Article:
You can find this retention-related blog post originally on filerskeepers blog here which I wrote for them.

In today’s digital age, businesses and organizations generate an unprecedented amount of data and records daily. From emails and financial documents to customer information and project files; the accumulation of records can quickly become overwhelming if not properly managed. This is where records management retention periods come into play. They’re a critical aspect of maintaining order, compliance, and efficient operations within an organization.

Understanding Retention Periods

The organization establishes records management retention periods based on legal, regulatory, operational, and historical considerations. These periods determine the predetermined duration for which records should be retained before either destroying or archiving them. They ensure that organizations maintain a balanced approach to record-keeping. A well-defined retention period helps organizations stay organized, comply with relevant laws, and protect sensitive information.

Breaking it down

Retention periods are split into multiple parts:

Last action/entry + 7 financial years

We know this part as a trigger. This is what starts the ‘clock ticking’. Much like a gun, you can’t just provide a bullet and expect it to fire. You need a trigger that starts the process. The last action/entry is a common trigger in lieu of there being any other reason to start retention. Anything connected to a date can serve as a trigger. This includes birth, death, closure, acceptance, or any other adjective that is can define a point in time. Date of Death, Date of Birth, Date of Acceptance, Current year, all plus 7 years will all have different end dates.

Last action/entry + 7 financial years.

People generally think of the number as the non-complicated part. Legislation surrounding financial engagements typically drives a plus 7, but this can change depending on the trigger used, as mentioned above. That said, if legislation is unclear, it can be difficult to define the number of years to keep a record.

Last action/entry + 7 financial years.

A year is not just a year. In a records management world, a year can be extended to multiple types. The four key ones being Calendar, Financial, Academic and Business:.

  • Calendar runs from January to December
  • – Financial runs from April to March
  • – Academic runs the school year which is generally September to August (despite the school holidays)
  • – Business runs the financial year from which the company was started e.g. August to July

Last action/entry + 7 financial years

Years is the most common choice here. However, we do have other options right down to seconds, days, months. We can also use something like ‘attempts’ or ‘views’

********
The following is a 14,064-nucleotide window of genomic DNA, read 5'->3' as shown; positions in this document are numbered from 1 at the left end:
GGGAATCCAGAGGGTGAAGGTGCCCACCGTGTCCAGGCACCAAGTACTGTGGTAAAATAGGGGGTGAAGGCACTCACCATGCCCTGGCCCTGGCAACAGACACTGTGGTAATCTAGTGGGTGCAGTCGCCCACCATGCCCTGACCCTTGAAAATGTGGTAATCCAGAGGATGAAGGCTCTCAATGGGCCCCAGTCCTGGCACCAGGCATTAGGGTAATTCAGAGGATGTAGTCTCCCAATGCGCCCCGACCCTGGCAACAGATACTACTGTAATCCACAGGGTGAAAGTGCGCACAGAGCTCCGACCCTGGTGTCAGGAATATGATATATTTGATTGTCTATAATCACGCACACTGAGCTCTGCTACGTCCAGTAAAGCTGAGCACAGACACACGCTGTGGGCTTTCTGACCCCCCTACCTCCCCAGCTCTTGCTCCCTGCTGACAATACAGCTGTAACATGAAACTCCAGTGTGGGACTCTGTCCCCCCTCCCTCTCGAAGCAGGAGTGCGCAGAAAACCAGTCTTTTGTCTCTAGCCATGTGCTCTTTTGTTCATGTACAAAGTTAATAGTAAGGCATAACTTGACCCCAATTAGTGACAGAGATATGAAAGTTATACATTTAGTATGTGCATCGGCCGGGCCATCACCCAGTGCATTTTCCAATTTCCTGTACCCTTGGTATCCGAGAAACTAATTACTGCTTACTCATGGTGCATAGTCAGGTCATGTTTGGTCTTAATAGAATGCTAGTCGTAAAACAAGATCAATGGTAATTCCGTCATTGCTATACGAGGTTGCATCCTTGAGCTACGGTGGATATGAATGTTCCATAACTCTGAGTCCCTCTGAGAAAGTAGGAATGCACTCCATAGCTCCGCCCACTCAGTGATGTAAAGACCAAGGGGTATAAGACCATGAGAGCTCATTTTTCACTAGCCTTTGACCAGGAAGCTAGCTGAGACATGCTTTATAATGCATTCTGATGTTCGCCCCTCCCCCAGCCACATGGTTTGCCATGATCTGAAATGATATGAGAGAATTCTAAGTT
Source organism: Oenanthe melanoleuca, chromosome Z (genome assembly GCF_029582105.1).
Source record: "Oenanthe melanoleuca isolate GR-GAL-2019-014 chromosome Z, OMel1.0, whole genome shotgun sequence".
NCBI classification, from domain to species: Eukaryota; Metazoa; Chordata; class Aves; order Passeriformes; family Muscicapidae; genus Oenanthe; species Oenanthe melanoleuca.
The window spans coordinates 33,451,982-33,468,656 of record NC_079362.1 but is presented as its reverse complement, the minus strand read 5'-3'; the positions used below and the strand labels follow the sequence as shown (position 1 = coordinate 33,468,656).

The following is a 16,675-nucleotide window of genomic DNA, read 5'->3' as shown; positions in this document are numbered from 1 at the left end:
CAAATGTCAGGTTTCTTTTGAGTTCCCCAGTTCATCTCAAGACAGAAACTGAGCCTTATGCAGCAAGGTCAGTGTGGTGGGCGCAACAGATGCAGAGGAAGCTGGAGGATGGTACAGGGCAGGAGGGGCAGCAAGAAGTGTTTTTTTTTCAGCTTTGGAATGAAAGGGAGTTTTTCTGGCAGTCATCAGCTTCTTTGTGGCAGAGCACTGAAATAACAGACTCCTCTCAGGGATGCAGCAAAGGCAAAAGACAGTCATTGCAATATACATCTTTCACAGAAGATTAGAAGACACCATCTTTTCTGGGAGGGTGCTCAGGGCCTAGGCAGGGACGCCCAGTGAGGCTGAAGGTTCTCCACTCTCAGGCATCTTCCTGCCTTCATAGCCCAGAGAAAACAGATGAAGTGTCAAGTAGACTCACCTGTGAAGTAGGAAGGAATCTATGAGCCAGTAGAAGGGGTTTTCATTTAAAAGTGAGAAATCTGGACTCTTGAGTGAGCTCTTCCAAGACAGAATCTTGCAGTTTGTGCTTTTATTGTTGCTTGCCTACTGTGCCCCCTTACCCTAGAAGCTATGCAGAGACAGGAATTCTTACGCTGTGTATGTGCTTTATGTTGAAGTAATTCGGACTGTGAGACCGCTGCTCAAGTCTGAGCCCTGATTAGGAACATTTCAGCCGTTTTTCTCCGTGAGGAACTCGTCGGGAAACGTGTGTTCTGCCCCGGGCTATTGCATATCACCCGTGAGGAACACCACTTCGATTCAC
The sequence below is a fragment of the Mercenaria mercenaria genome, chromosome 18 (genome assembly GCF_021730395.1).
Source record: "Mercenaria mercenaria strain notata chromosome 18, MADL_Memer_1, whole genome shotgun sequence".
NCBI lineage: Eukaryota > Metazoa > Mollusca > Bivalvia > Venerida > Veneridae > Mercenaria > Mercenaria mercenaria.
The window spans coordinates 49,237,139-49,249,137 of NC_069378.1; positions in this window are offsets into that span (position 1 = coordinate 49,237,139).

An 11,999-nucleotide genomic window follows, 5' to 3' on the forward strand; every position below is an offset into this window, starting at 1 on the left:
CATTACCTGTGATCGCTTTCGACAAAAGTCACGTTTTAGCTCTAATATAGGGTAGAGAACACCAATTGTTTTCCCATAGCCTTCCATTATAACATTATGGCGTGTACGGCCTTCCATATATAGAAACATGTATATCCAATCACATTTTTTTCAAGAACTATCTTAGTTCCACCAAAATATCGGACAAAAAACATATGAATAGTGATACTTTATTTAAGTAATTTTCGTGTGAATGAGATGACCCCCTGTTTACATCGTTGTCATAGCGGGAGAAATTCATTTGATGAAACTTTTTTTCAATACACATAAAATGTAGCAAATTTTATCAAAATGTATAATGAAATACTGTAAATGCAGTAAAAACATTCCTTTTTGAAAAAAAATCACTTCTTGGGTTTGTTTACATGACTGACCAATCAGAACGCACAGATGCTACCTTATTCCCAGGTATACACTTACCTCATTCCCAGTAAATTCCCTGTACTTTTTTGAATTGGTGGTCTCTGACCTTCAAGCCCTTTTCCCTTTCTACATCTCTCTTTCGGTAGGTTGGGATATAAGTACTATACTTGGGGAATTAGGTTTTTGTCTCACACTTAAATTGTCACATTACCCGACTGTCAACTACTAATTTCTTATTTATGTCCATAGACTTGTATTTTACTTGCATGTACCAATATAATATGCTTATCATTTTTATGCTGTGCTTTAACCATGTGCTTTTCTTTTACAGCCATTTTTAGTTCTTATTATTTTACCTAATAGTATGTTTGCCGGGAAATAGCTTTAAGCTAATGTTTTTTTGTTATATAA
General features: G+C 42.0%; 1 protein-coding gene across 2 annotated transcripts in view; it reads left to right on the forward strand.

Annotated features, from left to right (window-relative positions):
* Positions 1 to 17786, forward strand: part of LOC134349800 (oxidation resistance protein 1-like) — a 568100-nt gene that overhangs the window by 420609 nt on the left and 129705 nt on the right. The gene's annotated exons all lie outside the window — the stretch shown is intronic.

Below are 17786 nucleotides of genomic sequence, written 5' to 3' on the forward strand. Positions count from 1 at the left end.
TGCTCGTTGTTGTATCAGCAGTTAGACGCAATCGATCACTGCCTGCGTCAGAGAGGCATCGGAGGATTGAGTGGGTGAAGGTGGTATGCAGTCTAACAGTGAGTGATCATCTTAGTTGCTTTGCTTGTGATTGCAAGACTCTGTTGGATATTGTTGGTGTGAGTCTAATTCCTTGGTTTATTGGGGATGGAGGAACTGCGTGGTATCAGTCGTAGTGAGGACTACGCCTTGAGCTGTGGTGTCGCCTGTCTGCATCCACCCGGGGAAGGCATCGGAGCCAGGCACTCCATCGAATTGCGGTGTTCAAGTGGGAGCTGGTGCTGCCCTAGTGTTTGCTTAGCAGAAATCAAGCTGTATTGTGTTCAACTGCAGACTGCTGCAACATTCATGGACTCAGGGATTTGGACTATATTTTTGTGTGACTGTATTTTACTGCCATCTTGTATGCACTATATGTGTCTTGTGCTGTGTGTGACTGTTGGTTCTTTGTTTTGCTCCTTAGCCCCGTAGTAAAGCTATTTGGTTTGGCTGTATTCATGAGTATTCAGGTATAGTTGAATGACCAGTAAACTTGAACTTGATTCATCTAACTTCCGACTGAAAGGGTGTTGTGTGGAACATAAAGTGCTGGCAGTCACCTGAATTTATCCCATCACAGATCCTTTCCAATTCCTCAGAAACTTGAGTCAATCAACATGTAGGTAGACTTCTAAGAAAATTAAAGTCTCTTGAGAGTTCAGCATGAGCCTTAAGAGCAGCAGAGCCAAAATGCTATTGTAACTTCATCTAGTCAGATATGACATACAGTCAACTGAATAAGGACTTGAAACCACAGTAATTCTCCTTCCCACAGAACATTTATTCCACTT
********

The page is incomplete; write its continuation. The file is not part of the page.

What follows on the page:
Retention Influencing Factors

Several factors influence the determination of records management retention periods, and they were mentioned above.

Legal and Regulatory Requirements:

Different industries and jurisdictions have varying legal and regulatory obligations regarding record retention. Laws like the Sarbanes-Oxley Act (SOX), the Health Insurance Portability and Accountability Act (HIPAA), and the General Data Protection Regulation (GDPR) can influence the duration for which certain records should be kept or shouldn’t be kept.

Legislation does not necessarily state the retention period, so you’ll need to use more brain power to make a decision.Taking GDPR as an example:

By virtue of Schedule 1, Part 1(5);  
“Personal data processed for any purpose or purposes shall not be kept for longer than is necessary for that purpose or those purposes.”

General data protection regulation 2016

Business Need: 

You may need to retain records that serve an ongoing operational purpose, such as contracts, agreements, and employee records, for the duration of their relevance. This helps organizations manage relationships, fulfil obligations, and address potential disputes. When the retention period expires, you need to review records before you destroy them for the reasons just listed. You need to be consider whether the records have the potential to serve a purpose.

Historical and Research Value: 

Some records possess historical or research value that extends beyond their immediate operational use. These records might include corporate archives, manuscripts, and other documents that provide insights into an organization’s evolution over time.

Litigation and Legal Hold: 

During legal proceedings or investigations, organizations may need to place a legal hold on certain records, suspending their regular retention schedule until the matter is resolved. If someone is suing you, the records may come back into action, so it would make no sense to destroy them. Moreover, if you have a retention that expires but a Freedom of Information request has come into the business, then you legally must hold it for disclosure regardless of the retention period. Getting rid of records regularly that are no longer required is good practice, resulting in a reduction in the number of records to disclose.


Records management retention periods play a pivotal role in maintaining order, compliance, and efficiency within organizations. By understanding the legal, operational, and historical considerations that influence retention periods, businesses can balance the need for record-keeping with the imperative of staying compliant and organized. As industries continue to evolve and generate more data, mastering the art of records management becomes an essential skill for any successful organization.

Stay tuned for more blogs on this topic.

Retention Demystification

One thought on “Retention Demystification

  • 11/03/2024 at 3:32 pm

    Great blog! Shall have to go look at Filerskeepers now to see what’s what!

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